Editorial: So it's bully for bullrush?

Back in 1998 a Southland Times reporter driving past an Invercargill school noted an offence against school rules, and quite possibly the United Nations Rules of Engagement.

He pulled over and out came the reporting pad. At the time we didn't name the school, which was woossie of us. It was Rosedale Intermediate.

"A big lad with stout legs between his giddy-gout shirt and his ankle-high socks was leaning slightly forward, one hand pressed above his hip as if he had the stitch. He was breathing hard but he had a feral grin.

"Half a field away was his goal, a safety area. In his way were maybe 15 schoolmates, some of them returning his predatory stare. Sure, it was a mismatch, but this one-man Light Brigade had earned these rotten odds. He'd survived unscragged . . . and now seemed ready to make his last glory charge.

"He didn't get the chance. A teacher padded out of a classroom block and in moments the scene dissolved into artificial innocence as the hawkish players suddenly became idle skywatchers or grass-gazers. Nothin' going on here, teacher. Certainly not the forbidden game. The one sometimes called King Caesar but, more often, bullrush."

It took the reporter just half an hour's phone calling to confirm among local schools that, in spite of his assumption, bullrush hadn't disappeared in that 1980s and 1990s climate of concern. The great scrag game had still survived in some southern schools, sometimes unofficially and in some cases sanctioned, albeit in a form that young purists would find objectionable; strictly supervised and pretty much reduced to touch.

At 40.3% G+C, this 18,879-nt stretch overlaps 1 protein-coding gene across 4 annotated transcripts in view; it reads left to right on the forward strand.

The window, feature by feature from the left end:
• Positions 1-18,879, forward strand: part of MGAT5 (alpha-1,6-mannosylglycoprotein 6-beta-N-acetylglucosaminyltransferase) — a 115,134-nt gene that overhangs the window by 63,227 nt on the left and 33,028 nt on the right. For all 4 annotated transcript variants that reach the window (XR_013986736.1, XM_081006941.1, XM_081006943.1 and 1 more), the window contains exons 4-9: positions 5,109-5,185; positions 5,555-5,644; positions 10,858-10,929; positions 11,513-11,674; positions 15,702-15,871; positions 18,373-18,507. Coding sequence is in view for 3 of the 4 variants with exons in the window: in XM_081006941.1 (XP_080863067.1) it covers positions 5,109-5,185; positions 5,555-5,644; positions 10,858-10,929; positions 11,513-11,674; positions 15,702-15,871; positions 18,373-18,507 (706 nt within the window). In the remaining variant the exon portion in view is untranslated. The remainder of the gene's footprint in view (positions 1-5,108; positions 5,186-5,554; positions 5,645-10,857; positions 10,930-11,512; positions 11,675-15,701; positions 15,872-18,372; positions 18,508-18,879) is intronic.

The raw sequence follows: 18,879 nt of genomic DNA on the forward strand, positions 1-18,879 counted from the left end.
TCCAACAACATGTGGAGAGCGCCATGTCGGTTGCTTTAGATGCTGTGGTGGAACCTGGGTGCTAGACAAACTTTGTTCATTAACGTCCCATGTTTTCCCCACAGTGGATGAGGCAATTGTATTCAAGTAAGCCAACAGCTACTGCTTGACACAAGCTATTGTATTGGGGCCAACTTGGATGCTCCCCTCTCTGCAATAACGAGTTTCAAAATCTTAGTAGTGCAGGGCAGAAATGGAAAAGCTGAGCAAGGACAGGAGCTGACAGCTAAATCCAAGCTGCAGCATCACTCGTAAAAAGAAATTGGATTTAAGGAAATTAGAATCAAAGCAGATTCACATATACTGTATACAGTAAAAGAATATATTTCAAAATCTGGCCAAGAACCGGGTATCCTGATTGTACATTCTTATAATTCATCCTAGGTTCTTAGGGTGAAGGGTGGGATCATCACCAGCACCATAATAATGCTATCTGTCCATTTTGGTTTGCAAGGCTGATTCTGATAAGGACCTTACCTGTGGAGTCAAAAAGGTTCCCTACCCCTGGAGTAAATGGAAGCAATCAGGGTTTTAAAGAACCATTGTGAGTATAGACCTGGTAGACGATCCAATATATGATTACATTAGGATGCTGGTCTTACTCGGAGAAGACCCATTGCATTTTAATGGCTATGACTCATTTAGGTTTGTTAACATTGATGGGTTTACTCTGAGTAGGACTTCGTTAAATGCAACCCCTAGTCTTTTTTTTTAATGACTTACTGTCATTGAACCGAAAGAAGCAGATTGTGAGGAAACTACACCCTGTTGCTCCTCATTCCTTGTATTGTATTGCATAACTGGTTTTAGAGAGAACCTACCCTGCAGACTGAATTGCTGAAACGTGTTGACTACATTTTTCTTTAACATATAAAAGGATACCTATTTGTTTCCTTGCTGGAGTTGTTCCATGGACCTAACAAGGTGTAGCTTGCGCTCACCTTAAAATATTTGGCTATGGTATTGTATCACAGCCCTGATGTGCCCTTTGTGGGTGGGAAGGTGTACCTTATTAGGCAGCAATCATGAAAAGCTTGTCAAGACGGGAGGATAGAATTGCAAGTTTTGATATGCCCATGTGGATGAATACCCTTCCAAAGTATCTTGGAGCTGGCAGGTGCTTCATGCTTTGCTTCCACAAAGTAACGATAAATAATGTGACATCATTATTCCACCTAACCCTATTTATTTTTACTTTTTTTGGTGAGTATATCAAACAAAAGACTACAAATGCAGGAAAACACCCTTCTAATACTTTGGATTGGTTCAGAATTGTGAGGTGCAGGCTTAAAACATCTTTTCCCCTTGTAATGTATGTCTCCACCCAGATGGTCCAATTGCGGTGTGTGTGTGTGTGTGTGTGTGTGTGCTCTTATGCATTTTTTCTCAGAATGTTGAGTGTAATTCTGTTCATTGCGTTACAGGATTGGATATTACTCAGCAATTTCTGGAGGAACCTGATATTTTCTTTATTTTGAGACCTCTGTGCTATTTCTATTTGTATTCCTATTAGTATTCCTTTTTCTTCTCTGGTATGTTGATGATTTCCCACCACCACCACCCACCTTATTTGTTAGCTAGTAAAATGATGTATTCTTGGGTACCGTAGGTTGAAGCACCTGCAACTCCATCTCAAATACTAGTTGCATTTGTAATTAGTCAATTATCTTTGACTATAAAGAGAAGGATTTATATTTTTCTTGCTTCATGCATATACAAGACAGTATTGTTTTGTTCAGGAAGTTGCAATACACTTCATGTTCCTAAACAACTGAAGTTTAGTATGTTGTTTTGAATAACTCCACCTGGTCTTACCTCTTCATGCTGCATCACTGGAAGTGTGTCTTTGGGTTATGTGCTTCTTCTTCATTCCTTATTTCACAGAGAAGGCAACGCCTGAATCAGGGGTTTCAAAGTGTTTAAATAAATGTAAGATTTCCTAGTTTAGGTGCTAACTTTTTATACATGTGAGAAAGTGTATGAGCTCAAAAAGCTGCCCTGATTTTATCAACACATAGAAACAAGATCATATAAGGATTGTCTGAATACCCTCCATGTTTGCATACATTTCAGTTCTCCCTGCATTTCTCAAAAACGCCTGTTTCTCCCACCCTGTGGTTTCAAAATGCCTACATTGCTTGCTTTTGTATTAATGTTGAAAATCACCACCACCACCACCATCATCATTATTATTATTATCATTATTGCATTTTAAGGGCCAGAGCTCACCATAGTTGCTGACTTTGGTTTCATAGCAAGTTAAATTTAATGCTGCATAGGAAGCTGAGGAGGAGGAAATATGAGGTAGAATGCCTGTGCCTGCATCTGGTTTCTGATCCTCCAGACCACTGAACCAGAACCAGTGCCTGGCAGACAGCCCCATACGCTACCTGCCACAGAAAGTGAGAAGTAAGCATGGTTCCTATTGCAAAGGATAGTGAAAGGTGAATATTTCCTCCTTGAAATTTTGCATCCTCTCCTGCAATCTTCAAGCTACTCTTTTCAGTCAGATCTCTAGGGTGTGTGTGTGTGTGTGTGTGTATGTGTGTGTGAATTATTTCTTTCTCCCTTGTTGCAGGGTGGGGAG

A recent report of Auckland's Swanson Primary School's decision to "ditch the playground rulebook" and let children test themselves and burn their energy climbing trees, riding skateboards and playing bullrush, seems to have struck a tuning fork in the ageing loins of many a commentator. On Facebook the story was shared more than 90,000 times and the principal fielded calls from 14 international media organisations and 30 other principals.

The school reported good behaviour up, bad behaviour down. The public consensus was that this was a win for robust, fundamentally healthy fun against the forces that, in deference to safety (and arguably adult exasperation at breakout fights and torn shirts), had forbidden or dissuaded children from embracing the demands and rewards of such games.

Resulting, the complainants concluded, in kids not engaging with the tamer alternatives laid on for them, which in turn has led to greater physical indolence and declining health, itself more dangerous than the occasional twisted ankle or broken bone.

It's a theory. And a legitimate topic for study. That said, however, the willingness of commentators of a certain age to evoke how good things were then and lament how terrible they are now might be at odds with the commonplace sight of so many kids still disporting themselves at schools like good'uns.

Let's not forget that school rules are typically adopted as a result of strong steers not simply from educational officialdom and politicians, but from parents. There's a lot to be said for looking at what kids want to play and working backwards from that to see how we can make it acceptably, but not drearily, safe.

The Southland Times